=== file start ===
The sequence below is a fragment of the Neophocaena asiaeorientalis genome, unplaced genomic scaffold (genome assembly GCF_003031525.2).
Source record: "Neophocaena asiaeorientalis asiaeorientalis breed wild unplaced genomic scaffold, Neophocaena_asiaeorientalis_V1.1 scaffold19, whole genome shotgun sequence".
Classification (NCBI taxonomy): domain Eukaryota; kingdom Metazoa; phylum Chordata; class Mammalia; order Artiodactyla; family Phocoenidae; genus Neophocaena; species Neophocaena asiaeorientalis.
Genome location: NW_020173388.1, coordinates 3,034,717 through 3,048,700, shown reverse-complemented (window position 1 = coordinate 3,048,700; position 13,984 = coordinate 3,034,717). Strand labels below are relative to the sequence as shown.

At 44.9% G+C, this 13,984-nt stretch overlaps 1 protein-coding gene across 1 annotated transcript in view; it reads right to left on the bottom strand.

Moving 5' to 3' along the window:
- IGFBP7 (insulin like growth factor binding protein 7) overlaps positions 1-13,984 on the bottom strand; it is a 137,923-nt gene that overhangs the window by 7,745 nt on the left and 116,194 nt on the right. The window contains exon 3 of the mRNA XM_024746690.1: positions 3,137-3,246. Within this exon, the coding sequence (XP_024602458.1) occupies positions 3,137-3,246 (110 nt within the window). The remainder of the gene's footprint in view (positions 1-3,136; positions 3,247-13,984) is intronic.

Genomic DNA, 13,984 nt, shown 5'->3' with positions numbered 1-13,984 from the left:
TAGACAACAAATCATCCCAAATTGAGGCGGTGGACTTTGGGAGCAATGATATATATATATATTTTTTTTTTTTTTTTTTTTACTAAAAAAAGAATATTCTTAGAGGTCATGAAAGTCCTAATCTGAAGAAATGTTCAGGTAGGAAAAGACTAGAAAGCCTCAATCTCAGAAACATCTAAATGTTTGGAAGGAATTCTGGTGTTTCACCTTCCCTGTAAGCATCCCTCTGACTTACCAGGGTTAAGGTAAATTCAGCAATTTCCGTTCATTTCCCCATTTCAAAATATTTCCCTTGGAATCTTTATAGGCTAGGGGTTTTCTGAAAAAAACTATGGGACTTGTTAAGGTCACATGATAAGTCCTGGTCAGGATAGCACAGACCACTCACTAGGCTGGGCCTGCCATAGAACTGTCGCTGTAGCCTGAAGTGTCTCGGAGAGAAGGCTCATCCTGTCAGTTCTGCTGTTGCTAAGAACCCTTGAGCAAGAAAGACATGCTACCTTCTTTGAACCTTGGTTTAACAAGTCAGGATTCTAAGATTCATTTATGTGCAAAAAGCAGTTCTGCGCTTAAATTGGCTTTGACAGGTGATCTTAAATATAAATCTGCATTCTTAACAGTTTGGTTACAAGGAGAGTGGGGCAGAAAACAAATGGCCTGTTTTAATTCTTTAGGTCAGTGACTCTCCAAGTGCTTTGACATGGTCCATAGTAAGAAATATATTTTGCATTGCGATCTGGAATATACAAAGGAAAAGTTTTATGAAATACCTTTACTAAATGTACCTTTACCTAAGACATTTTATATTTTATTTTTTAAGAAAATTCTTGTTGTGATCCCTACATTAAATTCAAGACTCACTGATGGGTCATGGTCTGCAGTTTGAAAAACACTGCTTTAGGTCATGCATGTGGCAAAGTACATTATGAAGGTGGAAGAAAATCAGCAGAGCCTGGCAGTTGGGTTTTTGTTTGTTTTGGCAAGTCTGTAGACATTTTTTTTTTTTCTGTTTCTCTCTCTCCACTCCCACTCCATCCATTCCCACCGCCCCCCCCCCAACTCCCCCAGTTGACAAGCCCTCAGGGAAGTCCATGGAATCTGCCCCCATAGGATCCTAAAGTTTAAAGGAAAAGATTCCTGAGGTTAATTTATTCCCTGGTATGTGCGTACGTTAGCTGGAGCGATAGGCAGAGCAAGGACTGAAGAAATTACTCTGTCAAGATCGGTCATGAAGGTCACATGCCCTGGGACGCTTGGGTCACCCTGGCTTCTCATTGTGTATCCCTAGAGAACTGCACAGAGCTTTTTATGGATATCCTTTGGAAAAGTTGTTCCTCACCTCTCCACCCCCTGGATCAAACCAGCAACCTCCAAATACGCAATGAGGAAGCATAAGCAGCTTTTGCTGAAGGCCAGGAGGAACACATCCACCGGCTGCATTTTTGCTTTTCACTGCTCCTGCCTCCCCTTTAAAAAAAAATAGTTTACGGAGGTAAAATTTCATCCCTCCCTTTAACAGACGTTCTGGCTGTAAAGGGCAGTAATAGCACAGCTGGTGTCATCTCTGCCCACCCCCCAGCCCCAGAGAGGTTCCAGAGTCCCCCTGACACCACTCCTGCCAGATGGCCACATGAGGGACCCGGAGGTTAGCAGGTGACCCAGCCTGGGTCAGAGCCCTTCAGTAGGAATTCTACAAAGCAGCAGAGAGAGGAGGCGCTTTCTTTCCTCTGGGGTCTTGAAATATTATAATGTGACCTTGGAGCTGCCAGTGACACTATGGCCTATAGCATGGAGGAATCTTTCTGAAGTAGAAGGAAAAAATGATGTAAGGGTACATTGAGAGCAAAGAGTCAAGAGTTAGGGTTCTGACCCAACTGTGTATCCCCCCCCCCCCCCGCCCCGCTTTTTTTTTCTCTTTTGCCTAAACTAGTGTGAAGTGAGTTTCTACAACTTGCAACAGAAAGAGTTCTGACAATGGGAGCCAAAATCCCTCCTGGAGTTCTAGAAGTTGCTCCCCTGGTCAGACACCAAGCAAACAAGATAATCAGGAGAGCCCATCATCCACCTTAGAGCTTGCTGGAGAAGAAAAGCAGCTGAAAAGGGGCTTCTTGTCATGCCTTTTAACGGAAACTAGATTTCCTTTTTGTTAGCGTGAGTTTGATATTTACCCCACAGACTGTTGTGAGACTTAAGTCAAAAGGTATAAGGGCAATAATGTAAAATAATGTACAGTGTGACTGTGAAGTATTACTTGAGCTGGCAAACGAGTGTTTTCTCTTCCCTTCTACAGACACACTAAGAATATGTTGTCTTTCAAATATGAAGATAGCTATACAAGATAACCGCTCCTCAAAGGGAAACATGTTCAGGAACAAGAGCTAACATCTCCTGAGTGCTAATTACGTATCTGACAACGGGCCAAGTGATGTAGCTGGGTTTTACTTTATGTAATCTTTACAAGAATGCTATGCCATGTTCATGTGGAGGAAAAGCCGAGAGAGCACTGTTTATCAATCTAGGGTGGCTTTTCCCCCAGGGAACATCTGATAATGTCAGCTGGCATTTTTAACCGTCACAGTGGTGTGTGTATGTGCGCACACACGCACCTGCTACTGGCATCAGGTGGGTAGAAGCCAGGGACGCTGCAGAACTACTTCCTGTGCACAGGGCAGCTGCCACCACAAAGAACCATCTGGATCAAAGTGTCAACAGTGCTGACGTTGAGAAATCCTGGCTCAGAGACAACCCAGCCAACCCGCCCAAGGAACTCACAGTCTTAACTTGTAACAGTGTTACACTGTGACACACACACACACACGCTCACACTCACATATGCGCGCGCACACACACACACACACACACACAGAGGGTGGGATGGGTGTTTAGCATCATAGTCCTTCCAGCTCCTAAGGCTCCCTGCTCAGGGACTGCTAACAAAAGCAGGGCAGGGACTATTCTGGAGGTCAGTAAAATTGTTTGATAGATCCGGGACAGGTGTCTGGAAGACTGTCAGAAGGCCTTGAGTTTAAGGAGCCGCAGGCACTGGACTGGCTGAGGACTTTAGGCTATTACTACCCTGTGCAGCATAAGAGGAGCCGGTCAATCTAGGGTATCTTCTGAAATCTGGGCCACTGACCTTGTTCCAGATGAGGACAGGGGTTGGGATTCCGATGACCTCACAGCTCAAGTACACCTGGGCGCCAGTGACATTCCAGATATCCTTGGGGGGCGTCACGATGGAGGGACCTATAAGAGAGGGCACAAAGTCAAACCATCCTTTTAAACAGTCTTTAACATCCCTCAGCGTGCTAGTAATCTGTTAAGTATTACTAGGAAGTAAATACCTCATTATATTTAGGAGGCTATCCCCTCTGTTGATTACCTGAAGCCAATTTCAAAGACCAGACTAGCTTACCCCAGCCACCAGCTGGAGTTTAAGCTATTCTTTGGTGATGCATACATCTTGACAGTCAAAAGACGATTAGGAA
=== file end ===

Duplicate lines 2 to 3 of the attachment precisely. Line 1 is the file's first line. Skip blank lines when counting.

Source record: "Neophocaena asiaeorientalis asiaeorientalis breed wild unplaced genomic scaffold, Neophocaena_asiaeorientalis_V1.1 scaffold19, whole genome shotgun sequence".
Classification (NCBI taxonomy): domain Eukaryota; kingdom Metazoa; phylum Chordata; class Mammalia; order Artiodactyla; family Phocoenidae; genus Neophocaena; species Neophocaena asiaeorientalis.